• How reliably will the ARC receive analogue telecare calls? How long is this analogue capability likely to remain (impact of the removal of an ARC's ISDN/analogue lines)?
  • Can the ARC receive telecare calls using digital signalling protocols? If not, when is this likely to be available?
  • Information can be obtained from suppliers, the TSA, and other telecare providers that have completed testing.

Further information:

Openreach: Stop sell exchange list 

Virgin Media: Virgin Phone Switchover 

BT: What is Digital Voice and How Can I Get it?

Sky: What You Need to Know About Internet Calls 

FarrPoint: Analogue Switch off Maps

TSA: The Urgent Need to Test Analogue Devices on Digital Lines 

TSA: The Digital Shift campaign 

Risk assessment

Organisations need to establish the level of risk to their service users based on their care needs and technology.

Assess the level of risk to each service user. This could include consideration of:

  • a service user's care needs, vulnerability, availability of wider support
  • the reliability of their existing telecare equipment if it is connected to a digital phone line
  • timescales for the migration of their telephone service.

Use the assessed risk and timescales to establish those service users that need additional risk reduction measures to be put in place and/or be prioritised for the rollout of equipment/service upgrades.


What do service users need to know and when do they contact their telecare provider?

Organisations need to establish what their service users need to be told about the digital switchover. How and when should information be sent? What is the best way to communicate information about a complex technology shift?

Determine the communications that should be sent to service users. This could include:

  • initial communication about the digital switchover, its potential impact on telecare services and warnings about the potential for scams
  • further communication once a provider has clearer plans and timescales for providing a digital telecare service.

Determine when and how service users should be asked to contact their provider if they:

  • plan to or have already been moved to a digital phone line
  • have concerns about reliability of their service
  • have concerns about scams.

Further information:

AgeUK: Changes to Landline Telephones 

Which?: Digital Voice and the Landline Phone Switch-off, What it Means for You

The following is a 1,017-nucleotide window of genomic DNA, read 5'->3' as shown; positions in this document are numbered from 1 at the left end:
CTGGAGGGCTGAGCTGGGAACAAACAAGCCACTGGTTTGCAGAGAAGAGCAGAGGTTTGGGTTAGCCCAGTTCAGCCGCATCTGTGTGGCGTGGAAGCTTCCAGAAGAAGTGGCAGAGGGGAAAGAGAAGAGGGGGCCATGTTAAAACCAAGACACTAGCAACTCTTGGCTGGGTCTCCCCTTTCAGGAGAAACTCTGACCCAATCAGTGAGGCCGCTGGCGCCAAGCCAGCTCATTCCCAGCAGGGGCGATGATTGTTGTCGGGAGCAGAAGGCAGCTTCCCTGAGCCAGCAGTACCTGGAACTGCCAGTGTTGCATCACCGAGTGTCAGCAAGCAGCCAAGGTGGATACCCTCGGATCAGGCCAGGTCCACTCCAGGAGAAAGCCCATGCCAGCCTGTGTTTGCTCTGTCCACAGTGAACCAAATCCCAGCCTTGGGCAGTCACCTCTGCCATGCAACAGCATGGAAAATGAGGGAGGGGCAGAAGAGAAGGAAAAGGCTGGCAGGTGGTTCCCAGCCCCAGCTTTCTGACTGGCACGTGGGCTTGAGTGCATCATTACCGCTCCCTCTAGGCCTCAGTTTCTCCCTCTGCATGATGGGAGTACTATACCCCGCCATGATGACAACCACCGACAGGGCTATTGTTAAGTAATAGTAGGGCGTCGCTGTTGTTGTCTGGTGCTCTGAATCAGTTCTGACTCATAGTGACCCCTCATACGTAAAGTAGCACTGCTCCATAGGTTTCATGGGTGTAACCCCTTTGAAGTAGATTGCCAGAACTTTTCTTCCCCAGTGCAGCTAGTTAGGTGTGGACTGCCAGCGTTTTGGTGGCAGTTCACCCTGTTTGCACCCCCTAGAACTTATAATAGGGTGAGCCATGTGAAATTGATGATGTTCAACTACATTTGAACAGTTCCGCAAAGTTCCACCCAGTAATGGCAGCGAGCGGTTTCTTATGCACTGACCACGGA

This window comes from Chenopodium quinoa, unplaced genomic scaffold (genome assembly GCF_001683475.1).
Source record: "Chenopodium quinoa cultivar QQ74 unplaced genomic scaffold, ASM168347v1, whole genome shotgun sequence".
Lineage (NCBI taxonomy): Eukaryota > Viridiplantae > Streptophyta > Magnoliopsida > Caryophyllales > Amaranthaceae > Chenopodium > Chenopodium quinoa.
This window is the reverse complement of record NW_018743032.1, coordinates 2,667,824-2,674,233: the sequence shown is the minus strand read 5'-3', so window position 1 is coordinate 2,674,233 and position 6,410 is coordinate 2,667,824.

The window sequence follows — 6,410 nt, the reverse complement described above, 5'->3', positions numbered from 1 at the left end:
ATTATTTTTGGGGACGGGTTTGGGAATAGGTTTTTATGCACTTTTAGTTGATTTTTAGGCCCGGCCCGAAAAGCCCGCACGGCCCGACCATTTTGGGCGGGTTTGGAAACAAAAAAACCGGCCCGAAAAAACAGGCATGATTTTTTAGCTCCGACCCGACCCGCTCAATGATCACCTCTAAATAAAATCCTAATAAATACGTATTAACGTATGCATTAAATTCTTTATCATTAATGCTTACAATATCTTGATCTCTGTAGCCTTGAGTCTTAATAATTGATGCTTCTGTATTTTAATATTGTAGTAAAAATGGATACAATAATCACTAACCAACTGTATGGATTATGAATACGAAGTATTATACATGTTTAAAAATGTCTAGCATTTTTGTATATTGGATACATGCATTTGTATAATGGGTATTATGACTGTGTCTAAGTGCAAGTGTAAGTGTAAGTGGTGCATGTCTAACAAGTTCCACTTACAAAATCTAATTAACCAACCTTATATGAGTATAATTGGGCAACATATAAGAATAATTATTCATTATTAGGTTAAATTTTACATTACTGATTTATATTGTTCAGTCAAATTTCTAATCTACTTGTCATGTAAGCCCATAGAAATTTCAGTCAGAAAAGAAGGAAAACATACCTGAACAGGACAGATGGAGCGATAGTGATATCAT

How do we know if telecare services are starting to be impacted?

Monitor existing services so any service reliability issues are identified and addressed.

Obtain reports on failed calls seen at the ARC:

  • Understand what a 'normal' level of call failures looks like.
  • Look for trends in failures – by equipment type, telecare protocol, and area.
  • Look for high failure rates for individual service users (issues for individuals may be hidden if just looking at trends).
  • Use the above information to identify service users or equipment types that are experiencing reliability issues and that need contingency measures to be put in place.

Collect and log information on service users that have moved to a digital telephone line.

  • Collect information during regular maintenance/assessment visits.
  • Ask when a service user calls the service (where appropriate and using suitable terminology).
  • Use this information to assist you in resolving issues experienced by these service users and to potentially prioritise these service users in your digital telecare rollout planning.


How do we minimise risk and impact?

Put arrangements in place to minimise the risk to service users before and after the move of their telephone line to digital. These could include:

  • Help maximise the likelihood that telephone providers can identify which of their customers are telecare service users.
  • Provide ARC telephone numbers to the TSA and telephone providers.
  • Tell service users to inform their telephone provider they use telecare.
  • Consider putting warning stickers for telephone engineers on telecare equipment and/or phone sockets in homes.